A Tour Of The Kimbell's Addition

Hour 1: On Nov. 27, the Kimbell Art Museum opens its Piano Pavilion. The addition provides an additional 16,000 square feet of gallery space, as well as classrooms and an auditorium. We’ll talk this hour with architect Renzo Piano about his new building and about his other North Texas museum, the Nasher Sculpture Center. On Tuesday, Art&Seek’s Jerome Weeks will host a conversation with Piano at Will Rogers Auditorium in Fort Worth.


Here are some highlights from the conversation:

On why Piano loves Louis Kahn’s Kimbell building…

“The building designed by Kahn is a perfect example of an unpretentious building. Good scale, small but strong. It’s at the same time brave and modest. It’s a masterpiece of clarity, structure – it’s well build, well done. What can I say? There are so many good reasons this building became a landmark.”

On how he hopes his building will work alongside Kahn’s…

“When you’re working close to a master like Kahn, you have to be careful because you cannot be arrogant, stupid. The master is the master. At the same time, you cannot humiliate yourself to the point of disappearance. You need a conversation that is not challenging – there’s no reason to challenge a building like that. It’s more like a conversation between – I don’t say peer – but equal dignity. The only big difference is Kahn is Kahn. … Probably the most important thing in this dialogue was to find the right distance. Because when you have two people talking to each other, there’s a kind of physiological distance, and if you’re too close to the other person, it doesn’t’ work. But if you’re too far, it doesn’t work either. So you need the right distance, and that right distance was something we looked for for a while.”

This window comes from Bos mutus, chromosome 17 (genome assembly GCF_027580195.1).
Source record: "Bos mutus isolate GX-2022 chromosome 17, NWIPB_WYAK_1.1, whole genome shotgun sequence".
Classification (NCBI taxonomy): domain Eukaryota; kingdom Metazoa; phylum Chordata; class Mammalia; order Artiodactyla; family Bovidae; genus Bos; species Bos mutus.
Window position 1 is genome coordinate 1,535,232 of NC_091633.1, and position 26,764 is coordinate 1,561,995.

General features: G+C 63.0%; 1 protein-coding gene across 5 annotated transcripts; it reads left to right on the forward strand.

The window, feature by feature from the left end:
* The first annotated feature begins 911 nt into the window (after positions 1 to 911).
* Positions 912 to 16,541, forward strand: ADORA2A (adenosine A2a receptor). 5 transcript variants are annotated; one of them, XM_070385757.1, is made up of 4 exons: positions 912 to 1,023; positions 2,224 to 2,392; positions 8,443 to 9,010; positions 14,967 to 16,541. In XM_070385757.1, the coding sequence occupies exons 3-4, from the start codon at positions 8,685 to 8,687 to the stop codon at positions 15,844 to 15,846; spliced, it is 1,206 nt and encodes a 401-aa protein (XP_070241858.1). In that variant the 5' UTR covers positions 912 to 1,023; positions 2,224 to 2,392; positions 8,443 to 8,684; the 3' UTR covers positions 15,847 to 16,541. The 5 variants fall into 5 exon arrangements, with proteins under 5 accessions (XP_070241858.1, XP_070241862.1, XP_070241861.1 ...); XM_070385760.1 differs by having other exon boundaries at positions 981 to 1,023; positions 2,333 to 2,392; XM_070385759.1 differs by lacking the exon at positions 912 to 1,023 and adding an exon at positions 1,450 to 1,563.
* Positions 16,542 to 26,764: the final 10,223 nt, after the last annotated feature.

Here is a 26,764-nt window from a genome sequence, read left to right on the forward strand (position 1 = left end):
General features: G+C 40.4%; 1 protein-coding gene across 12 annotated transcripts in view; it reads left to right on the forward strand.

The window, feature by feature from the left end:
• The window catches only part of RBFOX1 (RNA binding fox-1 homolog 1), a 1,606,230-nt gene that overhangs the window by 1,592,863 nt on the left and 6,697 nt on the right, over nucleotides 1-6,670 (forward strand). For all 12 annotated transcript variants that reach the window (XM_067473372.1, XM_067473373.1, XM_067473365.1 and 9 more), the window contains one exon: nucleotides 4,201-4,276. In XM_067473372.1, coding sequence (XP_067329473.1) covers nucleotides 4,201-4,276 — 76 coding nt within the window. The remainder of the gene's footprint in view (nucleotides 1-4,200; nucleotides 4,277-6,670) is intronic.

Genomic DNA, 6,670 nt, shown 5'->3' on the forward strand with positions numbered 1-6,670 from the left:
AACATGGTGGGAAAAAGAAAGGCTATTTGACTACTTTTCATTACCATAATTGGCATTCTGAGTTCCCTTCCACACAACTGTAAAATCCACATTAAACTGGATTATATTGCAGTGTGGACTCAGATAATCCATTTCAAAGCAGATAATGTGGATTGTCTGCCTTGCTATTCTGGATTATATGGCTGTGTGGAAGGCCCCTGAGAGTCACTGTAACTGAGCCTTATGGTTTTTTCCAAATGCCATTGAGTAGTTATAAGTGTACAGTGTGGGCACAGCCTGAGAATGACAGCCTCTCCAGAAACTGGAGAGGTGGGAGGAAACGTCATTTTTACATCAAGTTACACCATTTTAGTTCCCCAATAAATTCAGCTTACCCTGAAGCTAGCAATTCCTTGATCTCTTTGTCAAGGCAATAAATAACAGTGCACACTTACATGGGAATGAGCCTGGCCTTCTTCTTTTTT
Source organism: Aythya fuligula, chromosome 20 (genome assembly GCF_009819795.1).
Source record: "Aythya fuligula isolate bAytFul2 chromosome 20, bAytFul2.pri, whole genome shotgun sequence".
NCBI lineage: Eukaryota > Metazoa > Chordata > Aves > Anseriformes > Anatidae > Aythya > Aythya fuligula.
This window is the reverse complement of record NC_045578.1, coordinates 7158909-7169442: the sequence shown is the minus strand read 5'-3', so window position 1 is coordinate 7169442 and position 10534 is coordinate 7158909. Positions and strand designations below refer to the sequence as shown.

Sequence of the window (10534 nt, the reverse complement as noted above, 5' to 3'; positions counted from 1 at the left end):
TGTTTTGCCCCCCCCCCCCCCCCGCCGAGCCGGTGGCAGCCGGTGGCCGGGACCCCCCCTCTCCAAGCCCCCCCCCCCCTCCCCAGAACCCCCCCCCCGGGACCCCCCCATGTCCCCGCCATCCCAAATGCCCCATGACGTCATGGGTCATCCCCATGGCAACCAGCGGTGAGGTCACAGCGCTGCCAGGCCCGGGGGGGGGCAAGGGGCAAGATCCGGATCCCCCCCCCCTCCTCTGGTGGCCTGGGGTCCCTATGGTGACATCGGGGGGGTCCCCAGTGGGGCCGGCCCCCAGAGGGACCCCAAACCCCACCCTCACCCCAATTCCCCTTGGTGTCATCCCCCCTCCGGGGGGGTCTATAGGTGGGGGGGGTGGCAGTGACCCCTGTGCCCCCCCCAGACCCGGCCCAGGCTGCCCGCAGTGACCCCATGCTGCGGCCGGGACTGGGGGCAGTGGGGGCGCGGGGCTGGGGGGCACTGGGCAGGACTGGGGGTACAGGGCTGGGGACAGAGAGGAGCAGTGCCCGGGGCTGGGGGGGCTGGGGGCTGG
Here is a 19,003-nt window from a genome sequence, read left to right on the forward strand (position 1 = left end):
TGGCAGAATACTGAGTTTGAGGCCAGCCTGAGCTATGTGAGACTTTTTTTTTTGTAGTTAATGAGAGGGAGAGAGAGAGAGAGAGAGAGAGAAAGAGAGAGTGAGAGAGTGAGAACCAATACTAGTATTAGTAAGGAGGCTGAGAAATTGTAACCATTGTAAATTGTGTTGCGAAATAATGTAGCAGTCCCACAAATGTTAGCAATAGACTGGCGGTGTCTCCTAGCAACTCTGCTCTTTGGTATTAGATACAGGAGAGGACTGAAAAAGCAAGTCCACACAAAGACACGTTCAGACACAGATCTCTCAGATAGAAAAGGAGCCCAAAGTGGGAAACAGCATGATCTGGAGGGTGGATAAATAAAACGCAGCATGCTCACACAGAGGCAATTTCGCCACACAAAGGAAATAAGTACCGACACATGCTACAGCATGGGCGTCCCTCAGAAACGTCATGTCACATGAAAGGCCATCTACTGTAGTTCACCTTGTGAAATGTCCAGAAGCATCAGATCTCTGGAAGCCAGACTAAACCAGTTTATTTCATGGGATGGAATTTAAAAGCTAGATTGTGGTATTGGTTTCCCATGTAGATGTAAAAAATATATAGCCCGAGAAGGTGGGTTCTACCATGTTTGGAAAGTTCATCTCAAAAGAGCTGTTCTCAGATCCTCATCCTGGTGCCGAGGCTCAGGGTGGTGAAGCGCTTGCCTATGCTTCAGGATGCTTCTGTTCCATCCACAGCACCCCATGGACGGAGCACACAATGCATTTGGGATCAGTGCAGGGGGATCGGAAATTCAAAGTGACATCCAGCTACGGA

On visiting the Nasher Sculpture Center to check out the Museum Tower glare…

“When I heard, I immediately went there. An architect is like a father or a mother maybe. You don’t make a building and then forget. … I know that it’s going to be solved. I have a specific feeling now that people are taking care and the problem will be solved, but it took some time. But, of course, it’s evident – you design a building that casts light from the north, and if somebody makes a big building on the north side, pushing back the radiation from the sun from the wrong side – of course, then, instead of having one south, you have two souths. One south is on south, the other south is on north. … This is something that everybody knows now, since at least 60 or 70 years, so I don’t know how something like that can happen. Anyway, it will be solved.”